When one thinks of a national park, the iconic ones come to mind — Yellowstone, Yosemite and Acadia — or the sites of some of America’s greatest natural wonders— the Grand Canyon, the Everglades or the erupting Hawaiian volcanoes. One typically doesn’t think of Queens.
But if the Obama administration has its way, southern Queens — as well as other parts of coastal New York City — will become the poster child for urban national parks.
The National Park Service last Thursday released an extensive general management plan and environmental impact statement on future plans for Gateway National Recreation Area, the federal parkland formed four decades ago, including much of the parkland around Jamaica Bay like the Jamaica Bay Wildlife Refuge, Charles Park in Howard Beach and Hamilton Park in Hamilton Beach.
The plan is born out of an agreement between the U.S. Department of the Interior — the agency that oversees the National Park Service — and city Parks Department in 2011 to co-manage the federally-owned land, which also includes portions of the Rockaway Peninsula, the Staten Island coastline and Sandy Hook, NJ.
“This draft GMP/EIS is the culmination of four years of collaborative work with elected officials, shareholders, partners and the public,” said Gateway Acting Superintendent Suzanne McCarthy in a press release. “We believe it sets a successful path for Gateway’s future.”
Among the ideas being proposed in the NPS’s preferred plan are increased opportunities for camping in and around the Jamaica Bay Wildlife Refuge and means of connection, such as bike lanes and trails, between sites around Gateway like Charles Park and Hamilton Park, which would also be eyed for “small-scaled” visitor centers that may include food and bicycle vendors — a plan proposed by the Parks Department to Community Board 10 in April that was shot down because board members wanted to see the park, notorious for being dilapidated and dirty, given an overhaul first.
Many of the drastic changes were proposed for parts of Brooklyn, such as Floyd Bennett Field, Plumb Beach and Canarsie Pier, and the Rockaways, where Fort Tilden would become a major hub for park activities.
Don Riepe, president of the American Littoral Society’s northeast chapter, said he likes the idea of bringing more recreation to the bay, but hopes the NPS doesn’t ignore it’s first priority — maintenance and repair.
“My only concern is that I feel that there should be a major focus on protecting natural resources,” he said. “The recreation is fine. I think they should get their house in order. I’m asking ‘Who is going to manage it? Are the resources going to suffer?’”
The plan also includes suggestions for improving infrastructure, and dealing with the post-Sandy reality of flood risk. In the proposal the NPS outlines plans to construct new buildings to meet the flood elevation criteria set by the Federal Emergency Management Agency and build roads that have sufficient drainage and can be passable in a flood.
NPS’s management plan also calls for increased public transportation — including ferries and better train service — to the area to bring visitors in from Manhattan and Downtown Brooklyn.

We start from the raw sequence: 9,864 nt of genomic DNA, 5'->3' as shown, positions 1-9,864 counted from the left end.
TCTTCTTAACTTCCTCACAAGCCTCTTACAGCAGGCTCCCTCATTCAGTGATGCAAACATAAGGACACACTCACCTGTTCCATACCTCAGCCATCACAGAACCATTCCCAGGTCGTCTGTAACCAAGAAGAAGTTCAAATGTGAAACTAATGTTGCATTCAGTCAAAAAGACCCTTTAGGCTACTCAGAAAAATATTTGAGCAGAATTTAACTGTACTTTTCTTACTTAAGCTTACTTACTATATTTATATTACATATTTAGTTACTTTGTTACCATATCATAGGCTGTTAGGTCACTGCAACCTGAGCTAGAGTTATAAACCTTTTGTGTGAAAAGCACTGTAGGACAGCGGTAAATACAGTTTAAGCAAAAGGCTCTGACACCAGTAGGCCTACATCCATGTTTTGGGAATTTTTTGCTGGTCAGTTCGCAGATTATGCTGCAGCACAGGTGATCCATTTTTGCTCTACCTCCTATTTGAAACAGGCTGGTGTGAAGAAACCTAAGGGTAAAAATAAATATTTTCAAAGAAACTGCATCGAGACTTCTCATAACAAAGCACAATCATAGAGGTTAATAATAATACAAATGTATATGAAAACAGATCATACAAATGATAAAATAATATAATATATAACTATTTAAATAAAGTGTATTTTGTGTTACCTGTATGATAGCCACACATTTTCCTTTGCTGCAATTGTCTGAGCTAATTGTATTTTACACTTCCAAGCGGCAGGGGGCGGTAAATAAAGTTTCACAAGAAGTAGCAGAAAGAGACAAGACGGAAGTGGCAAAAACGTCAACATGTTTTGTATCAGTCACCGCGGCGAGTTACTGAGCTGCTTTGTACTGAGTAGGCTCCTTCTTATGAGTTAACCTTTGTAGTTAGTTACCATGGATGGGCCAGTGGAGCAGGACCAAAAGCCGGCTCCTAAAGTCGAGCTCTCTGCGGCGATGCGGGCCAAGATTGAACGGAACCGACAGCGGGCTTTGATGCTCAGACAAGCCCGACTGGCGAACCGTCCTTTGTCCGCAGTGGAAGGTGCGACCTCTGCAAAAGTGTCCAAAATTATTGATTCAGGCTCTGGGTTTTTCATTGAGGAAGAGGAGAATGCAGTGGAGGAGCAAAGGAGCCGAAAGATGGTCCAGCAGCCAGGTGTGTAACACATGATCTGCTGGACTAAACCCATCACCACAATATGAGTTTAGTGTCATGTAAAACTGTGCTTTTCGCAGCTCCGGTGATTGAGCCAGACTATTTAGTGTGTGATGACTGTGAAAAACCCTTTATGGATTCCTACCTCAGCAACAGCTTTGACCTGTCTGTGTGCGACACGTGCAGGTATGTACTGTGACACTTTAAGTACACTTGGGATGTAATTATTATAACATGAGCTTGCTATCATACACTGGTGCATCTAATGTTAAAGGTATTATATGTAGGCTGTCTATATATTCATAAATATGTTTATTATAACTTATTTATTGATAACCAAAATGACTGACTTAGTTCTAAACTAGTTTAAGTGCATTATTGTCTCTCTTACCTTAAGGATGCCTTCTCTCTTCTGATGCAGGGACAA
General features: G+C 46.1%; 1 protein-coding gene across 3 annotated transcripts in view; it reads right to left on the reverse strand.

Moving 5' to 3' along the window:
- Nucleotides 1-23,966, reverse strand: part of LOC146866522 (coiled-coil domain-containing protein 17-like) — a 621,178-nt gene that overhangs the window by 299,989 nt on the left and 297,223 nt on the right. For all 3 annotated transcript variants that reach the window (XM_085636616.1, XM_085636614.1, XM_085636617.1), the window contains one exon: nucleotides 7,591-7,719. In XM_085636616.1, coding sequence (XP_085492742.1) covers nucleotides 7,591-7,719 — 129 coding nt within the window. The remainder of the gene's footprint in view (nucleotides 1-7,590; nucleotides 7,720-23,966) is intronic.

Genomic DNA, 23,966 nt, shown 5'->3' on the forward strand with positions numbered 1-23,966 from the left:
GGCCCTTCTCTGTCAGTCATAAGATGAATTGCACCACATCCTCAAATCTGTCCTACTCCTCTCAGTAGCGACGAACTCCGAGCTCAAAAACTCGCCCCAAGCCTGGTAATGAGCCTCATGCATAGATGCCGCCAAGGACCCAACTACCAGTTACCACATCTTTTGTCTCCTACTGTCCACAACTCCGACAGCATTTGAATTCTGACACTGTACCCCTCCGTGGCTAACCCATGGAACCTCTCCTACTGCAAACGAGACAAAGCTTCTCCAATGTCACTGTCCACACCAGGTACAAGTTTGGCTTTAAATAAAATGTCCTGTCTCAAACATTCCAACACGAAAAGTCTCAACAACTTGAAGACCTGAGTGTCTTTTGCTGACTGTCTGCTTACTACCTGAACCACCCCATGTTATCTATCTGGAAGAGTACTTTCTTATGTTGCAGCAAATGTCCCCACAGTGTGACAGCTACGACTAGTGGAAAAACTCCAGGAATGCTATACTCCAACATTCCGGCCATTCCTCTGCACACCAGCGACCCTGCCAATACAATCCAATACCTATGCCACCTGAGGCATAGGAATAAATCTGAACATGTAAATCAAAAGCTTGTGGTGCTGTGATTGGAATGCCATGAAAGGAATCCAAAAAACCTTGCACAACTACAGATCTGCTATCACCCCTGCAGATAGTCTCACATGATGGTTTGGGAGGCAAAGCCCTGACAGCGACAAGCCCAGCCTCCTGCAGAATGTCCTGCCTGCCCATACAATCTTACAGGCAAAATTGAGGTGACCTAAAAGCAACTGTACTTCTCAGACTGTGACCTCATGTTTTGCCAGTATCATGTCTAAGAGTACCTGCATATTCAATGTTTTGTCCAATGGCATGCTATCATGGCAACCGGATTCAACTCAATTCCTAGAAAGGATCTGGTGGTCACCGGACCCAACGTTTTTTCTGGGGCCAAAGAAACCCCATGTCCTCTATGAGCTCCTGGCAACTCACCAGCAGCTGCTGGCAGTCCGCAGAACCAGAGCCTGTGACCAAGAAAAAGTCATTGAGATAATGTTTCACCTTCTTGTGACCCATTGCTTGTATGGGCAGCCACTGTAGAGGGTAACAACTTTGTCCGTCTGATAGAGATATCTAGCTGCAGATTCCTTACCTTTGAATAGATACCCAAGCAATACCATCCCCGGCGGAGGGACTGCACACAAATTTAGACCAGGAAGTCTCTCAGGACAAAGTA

That excites Assemblyman Phil Goldfeder (D-Rockaway Park), who has been strongly supportive of adding more transit options for southern Queens and the Rockaways, including ferry service and reactivation of the old Rockaway Beach Long Island Rail Road line.
“I’m excited NPS shares my vision for continued growth and success for their park and all of southern Queens and Rockaway,” Goldfeder said.
He said better transportation to get parkgoers to the area would mean more efficient transportation options for residents in southern Queens and the Rockaways to commute to jobs in Manhattan and Downtown Brooklyn.
“If we create access, it will allow residents to easily travel,” Goldfeder said. “I’m hopeful that this is a good opportunity and a good way to influence the city to be proactive about increasing transportation.”
The plan also stems from the Obama administration’s desire to pour more resources into federal parkland in or close to major cities — part of the White House’s larger plan to bring inner-city children to the outdoors.
In October 2011, then-U.S. Secretary of the Interior Ken Salazar and Mayor Bloomberg signed the agreement in Marine Park, Brooklyn that allowed the two entities to coordinate management of Gateway, which was created in 1972 as an attempt to protect and restore New York’s coastal wetlands that had been severely damaged by industrial pollution during the previous century.
“We are asking ‘How do we connect urban populations to the outdoors?’” Salazar said in 2011. “New York may be the greatest opportunity we have.”
The White House seems eager to move forward on the plans. Riepe said Secretary of the Interior Sally Jewell — despite only having been confirmed to her position in April — has already visited Gateway to drum up support for their plans.
Public comment is being accepted on the proposal online at parkplanning.nps.gov, where the entire plan can be downloaded and read. Open houses discussing the plan are scheduled for Tuesday, Aug. 20 from 4 to 8 p.m. at the Ryan Visitor Center in Floyd Bennett Field in Brooklyn and Tuesday, Sept. 10 from 4 to 8 p.m. at the Jamaica Bay Wildlife Refuge.